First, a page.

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North Elba OKs vacation rental rules

Lake Placid village board hasn’t decided yet, set to discuss Monday

Donna Morris-Calvey, a short-term rental owner, speaks to the North Elba Town Council and Lake Placid Village Board of Trustees during a public hearing on proposed short-term vacation rental regulations Feb. 25 at the Conference Center in Lake Placid. (Enterprise photo — Elizabeth Izzo)

LAKE PLACID — Short-term rental regulations are moving forward.

In a watershed moment, the North Elba Town Council on Tuesday voted unanimously to adopt a long-debated local law regulating short-term vacation rentals. The joint legislation, which would set rules for the Adirondack Park’s busiest tourist destination, is expected to go before the Lake Placid Village Board of Trustees for a possible vote Monday.

If adopted by the village board, the law would go into effect after it’s filed with the state.

It would require those who rent out their properties on sites such as Airbnb, Vrbo and HomeAway to get permits. It would also require them to limit the number of visitors who stay on site, and ensure there’s adequate off-street parking and septic capacity to serve those visitors.

The version of the law the town voted on Tuesday was altered in several ways from the version that the public weighed in on at the latest public hearing.

For one thing, a controversial measure that differentiates between short-term rentals that are “owner-occupied” and those that aren’t was modified. It would have allowed rental owners who live on their property for “at least 275 days per calendar year” — and who are on premises from 10 p.m. to 6 a.m. during the term of each rental — to skirt a maximum 90-day-per-calendar-year rental period. Now the law says people who live in their rental for at least 184 days per year don’t have to adhere to the 90-day maximum occupancy limit, according to North Elba town Supervisor Jay Rand.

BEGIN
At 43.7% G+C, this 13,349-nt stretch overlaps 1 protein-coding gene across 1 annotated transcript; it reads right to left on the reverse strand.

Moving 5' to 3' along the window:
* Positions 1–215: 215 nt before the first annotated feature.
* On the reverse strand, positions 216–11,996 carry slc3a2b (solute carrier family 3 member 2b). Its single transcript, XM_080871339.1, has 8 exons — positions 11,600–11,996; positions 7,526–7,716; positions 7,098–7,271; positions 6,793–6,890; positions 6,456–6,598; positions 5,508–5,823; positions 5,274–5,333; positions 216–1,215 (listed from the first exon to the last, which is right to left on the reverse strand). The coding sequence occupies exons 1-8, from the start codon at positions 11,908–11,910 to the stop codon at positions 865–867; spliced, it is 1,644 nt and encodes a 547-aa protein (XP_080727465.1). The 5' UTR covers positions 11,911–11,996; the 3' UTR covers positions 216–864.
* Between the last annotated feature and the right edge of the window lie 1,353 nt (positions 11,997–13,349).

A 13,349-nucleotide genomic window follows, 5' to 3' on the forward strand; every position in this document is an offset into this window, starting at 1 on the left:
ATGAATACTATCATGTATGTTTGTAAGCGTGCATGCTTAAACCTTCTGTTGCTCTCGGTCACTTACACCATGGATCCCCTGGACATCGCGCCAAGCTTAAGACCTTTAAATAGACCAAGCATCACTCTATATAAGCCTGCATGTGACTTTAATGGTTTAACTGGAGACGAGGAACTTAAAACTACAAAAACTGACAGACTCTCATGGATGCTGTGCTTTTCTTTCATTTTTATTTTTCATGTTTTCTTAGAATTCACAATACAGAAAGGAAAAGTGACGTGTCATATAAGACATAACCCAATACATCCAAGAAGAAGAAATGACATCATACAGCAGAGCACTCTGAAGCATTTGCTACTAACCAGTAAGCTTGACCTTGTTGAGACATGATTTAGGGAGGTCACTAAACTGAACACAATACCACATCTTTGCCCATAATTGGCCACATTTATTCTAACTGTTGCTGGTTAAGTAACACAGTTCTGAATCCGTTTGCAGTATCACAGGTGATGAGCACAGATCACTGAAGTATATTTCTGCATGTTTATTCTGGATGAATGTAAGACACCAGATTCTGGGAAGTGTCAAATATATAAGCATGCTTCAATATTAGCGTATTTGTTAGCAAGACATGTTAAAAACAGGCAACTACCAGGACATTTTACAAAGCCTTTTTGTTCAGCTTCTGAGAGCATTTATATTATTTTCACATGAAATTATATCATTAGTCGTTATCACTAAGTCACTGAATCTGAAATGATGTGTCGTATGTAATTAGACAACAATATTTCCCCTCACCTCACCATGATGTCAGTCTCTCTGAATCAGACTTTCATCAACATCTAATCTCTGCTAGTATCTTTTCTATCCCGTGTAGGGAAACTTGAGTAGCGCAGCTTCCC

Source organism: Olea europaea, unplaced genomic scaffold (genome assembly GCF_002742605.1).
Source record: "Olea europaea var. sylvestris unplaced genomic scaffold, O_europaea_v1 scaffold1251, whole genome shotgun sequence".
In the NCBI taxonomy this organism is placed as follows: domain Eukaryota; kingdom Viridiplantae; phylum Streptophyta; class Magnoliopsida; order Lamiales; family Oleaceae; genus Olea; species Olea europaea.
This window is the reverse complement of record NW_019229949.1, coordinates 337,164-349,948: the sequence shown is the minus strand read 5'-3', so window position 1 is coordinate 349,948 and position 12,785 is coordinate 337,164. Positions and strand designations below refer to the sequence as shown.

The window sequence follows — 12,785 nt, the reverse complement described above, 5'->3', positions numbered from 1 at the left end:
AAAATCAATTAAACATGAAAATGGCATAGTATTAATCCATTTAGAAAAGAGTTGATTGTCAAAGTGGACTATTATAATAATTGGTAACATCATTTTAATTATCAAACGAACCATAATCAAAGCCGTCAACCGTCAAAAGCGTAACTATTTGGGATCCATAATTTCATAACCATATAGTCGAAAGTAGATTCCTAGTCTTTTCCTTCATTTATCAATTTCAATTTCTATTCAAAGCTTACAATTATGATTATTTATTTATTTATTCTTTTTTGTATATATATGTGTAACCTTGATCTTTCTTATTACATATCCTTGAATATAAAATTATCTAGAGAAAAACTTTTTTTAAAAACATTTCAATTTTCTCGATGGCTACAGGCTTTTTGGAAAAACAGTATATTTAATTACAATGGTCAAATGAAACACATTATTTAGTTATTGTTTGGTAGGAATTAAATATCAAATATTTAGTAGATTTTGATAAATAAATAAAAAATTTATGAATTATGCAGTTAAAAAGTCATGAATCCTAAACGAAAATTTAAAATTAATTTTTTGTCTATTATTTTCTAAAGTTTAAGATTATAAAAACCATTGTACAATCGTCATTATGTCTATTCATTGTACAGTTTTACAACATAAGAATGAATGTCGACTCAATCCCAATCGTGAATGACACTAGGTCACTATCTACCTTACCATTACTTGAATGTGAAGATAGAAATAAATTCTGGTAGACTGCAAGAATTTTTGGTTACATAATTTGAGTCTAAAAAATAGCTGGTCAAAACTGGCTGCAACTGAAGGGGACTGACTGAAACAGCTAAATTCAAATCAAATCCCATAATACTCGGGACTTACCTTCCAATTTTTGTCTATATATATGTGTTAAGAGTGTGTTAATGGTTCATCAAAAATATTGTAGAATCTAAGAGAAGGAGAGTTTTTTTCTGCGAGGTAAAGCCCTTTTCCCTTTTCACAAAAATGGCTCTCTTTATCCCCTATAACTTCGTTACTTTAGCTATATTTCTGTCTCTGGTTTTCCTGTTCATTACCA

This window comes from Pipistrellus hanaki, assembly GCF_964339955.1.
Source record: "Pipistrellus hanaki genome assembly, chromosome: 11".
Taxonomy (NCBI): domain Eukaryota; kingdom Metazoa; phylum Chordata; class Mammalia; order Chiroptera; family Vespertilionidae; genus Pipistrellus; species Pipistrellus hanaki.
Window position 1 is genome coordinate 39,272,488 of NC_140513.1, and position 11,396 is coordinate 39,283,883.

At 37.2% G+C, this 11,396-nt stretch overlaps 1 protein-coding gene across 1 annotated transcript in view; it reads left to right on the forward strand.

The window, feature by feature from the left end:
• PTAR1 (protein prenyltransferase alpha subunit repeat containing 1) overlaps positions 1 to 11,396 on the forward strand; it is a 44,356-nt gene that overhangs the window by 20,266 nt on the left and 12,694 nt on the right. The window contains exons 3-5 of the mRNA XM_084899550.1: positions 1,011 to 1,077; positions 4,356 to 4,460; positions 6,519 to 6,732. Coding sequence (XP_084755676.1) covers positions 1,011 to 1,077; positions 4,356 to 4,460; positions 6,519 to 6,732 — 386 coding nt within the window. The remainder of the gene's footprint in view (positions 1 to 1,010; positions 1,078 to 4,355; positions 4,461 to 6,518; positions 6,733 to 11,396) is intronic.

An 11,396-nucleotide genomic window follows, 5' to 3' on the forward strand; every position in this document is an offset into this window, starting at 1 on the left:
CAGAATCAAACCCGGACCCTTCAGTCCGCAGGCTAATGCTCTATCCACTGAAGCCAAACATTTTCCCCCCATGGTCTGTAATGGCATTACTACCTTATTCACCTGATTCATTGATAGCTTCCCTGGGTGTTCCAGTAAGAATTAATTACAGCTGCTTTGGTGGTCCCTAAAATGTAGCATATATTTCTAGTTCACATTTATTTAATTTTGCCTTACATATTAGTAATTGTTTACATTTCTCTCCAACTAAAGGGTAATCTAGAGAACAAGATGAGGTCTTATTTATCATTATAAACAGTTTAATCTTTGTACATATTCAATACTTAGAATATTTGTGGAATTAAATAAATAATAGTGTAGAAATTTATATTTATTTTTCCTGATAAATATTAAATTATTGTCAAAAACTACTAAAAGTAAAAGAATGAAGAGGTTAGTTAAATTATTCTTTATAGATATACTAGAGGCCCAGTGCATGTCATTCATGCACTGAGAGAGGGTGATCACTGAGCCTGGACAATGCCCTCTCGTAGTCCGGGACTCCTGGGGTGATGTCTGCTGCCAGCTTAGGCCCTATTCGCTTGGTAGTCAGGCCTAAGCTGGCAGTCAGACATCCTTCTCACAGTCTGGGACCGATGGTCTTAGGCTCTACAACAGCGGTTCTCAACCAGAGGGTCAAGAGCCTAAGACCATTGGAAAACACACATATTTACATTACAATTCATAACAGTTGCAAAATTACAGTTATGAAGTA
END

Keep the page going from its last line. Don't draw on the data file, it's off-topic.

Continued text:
Also, whereas the February version of the law would have eliminated “rooming/boarding house” as a conditional use possibility in the land use code, the latest version would keep the conditional use but alter the definition of “boarding house” to include only “owner-occupied” buildings that are rented out, according to Rand.

The law also adds more areas where rentals are exempt from the 90-day occupancy limit. In the February version of the law, rentals located in the “village center district” along Main Street, between the post office and Brewster Park were exempt. That was extended to include rentals along Wilmington Road, Cascade Road and Saranac Avenue, which are all parts of state Route 86.

Local officials are only required by law to hold another public hearing on a law if the changes to the law are deemed “substantial.” These changes were not deemed so.

Long road

The town council’s decision comes after years of debate — and three public hearings on different versions of the law in the last 13 months, the latest one hosted 15 days ago at the Conference Center. Collectively, those public hearings drew more than 500 attendees and 125 speakers.

“We’ve really taken this to heart,” Rand said Tuesday. “But right now, I think we all feel we really need to get a basis to work from. Otherwise, it’s just going to continue to fester and grow worse.”

The vacation rental industry in Lake Placid has grown rapidly in the last four years alone. In the last part of 2016, 285 short-term rentals listed on Airbnb and Vrbo had Lake Placid addresses, according to AirDNA, a website that aggregates data from those websites. The market grew to at least 821 short-term rentals last year — not including those rented through local real estate agencies or on websites other than Airbnb and Vrbo — before falling to 667 active rentals as of Wednesday.